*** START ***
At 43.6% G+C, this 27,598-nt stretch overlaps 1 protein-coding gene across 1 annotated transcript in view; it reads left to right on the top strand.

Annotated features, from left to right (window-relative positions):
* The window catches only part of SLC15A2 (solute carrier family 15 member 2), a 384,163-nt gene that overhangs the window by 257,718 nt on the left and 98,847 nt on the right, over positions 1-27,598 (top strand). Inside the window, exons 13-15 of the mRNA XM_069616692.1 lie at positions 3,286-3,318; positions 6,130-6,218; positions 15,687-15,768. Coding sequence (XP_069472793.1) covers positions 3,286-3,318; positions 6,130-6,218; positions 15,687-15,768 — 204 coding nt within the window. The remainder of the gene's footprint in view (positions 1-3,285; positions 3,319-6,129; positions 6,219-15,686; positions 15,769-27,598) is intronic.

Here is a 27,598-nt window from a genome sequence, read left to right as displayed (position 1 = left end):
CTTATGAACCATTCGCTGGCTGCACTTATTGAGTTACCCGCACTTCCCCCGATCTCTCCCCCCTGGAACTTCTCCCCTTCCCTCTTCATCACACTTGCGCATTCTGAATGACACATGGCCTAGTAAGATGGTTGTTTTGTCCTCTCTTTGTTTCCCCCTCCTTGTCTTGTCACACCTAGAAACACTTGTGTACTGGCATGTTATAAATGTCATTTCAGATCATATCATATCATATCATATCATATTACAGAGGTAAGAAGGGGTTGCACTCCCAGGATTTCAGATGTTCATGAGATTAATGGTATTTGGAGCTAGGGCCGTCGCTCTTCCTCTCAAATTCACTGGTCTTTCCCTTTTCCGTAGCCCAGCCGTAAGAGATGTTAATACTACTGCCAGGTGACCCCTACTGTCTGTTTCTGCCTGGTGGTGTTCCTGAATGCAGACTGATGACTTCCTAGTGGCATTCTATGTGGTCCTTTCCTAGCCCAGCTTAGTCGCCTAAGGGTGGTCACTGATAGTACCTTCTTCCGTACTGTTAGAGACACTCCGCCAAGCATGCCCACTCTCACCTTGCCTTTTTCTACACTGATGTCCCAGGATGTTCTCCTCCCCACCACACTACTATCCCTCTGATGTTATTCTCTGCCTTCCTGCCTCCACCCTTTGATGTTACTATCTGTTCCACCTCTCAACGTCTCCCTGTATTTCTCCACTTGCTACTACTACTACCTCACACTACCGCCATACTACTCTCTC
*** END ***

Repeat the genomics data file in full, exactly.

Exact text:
At 43.6% G+C, this 27,598-nt stretch overlaps 1 protein-coding gene across 1 annotated transcript in view; it reads left to right on the top strand.

Annotated features, from left to right (window-relative positions):
* The window catches only part of SLC15A2 (solute carrier family 15 member 2), a 384,163-nt gene that overhangs the window by 257,718 nt on the left and 98,847 nt on the right, over positions 1-27,598 (top strand). Inside the window, exons 13-15 of the mRNA XM_069616692.1 lie at positions 3,286-3,318; positions 6,130-6,218; positions 15,687-15,768. Coding sequence (XP_069472793.1) covers positions 3,286-3,318; positions 6,130-6,218; positions 15,687-15,768 — 204 coding nt within the window. The remainder of the gene's footprint in view (positions 1-3,285; positions 3,319-6,129; positions 6,219-15,686; positions 15,769-27,598) is intronic.

Here is a 27,598-nt window from a genome sequence, read left to right as displayed (position 1 = left end):
CTTATGAACCATTCGCTGGCTGCACTTATTGAGTTACCCGCACTTCCCCCGATCTCTCCCCCCTGGAACTTCTCCCCTTCCCTCTTCATCACACTTGCGCATTCTGAATGACACATGGCCTAGTAAGATGGTTGTTTTGTCCTCTCTTTGTTTCCCCCTCCTTGTCTTGTCACACCTAGAAACACTTGTGTACTGGCATGTTATAAATGTCATTTCAGATCATATCATATCATATCATATCATATTACAGAGGTAAGAAGGGGTTGCACTCCCAGGATTTCAGATGTTCATGAGATTAATGGTATTTGGAGCTAGGGCCGTCGCTCTTCCTCTCAAATTCACTGGTCTTTCCCTTTTCCGTAGCCCAGCCGTAAGAGATGTTAATACTACTGCCAGGTGACCCCTACTGTCTGTTTCTGCCTGGTGGTGTTCCTGAATGCAGACTGATGACTTCCTAGTGGCATTCTATGTGGTCCTTTCCTAGCCCAGCTTAGTCGCCTAAGGGTGGTCACTGATAGTACCTTCTTCCGTACTGTTAGAGACACTCCGCCAAGCATGCCCACTCTCACCTTGCCTTTTTCTACACTGATGTCCCAGGATGTTCTCCTCCCCACCACACTACTATCCCTCTGATGTTATTCTCTGCCTTCCTGCCTCCACCCTTTGATGTTACTATCTGTTCCACCTCTCAACGTCTCCCTGTATTTCTCCACTTGCTACTACTACTACCTCACACTACCGCCATACTACTCTCTC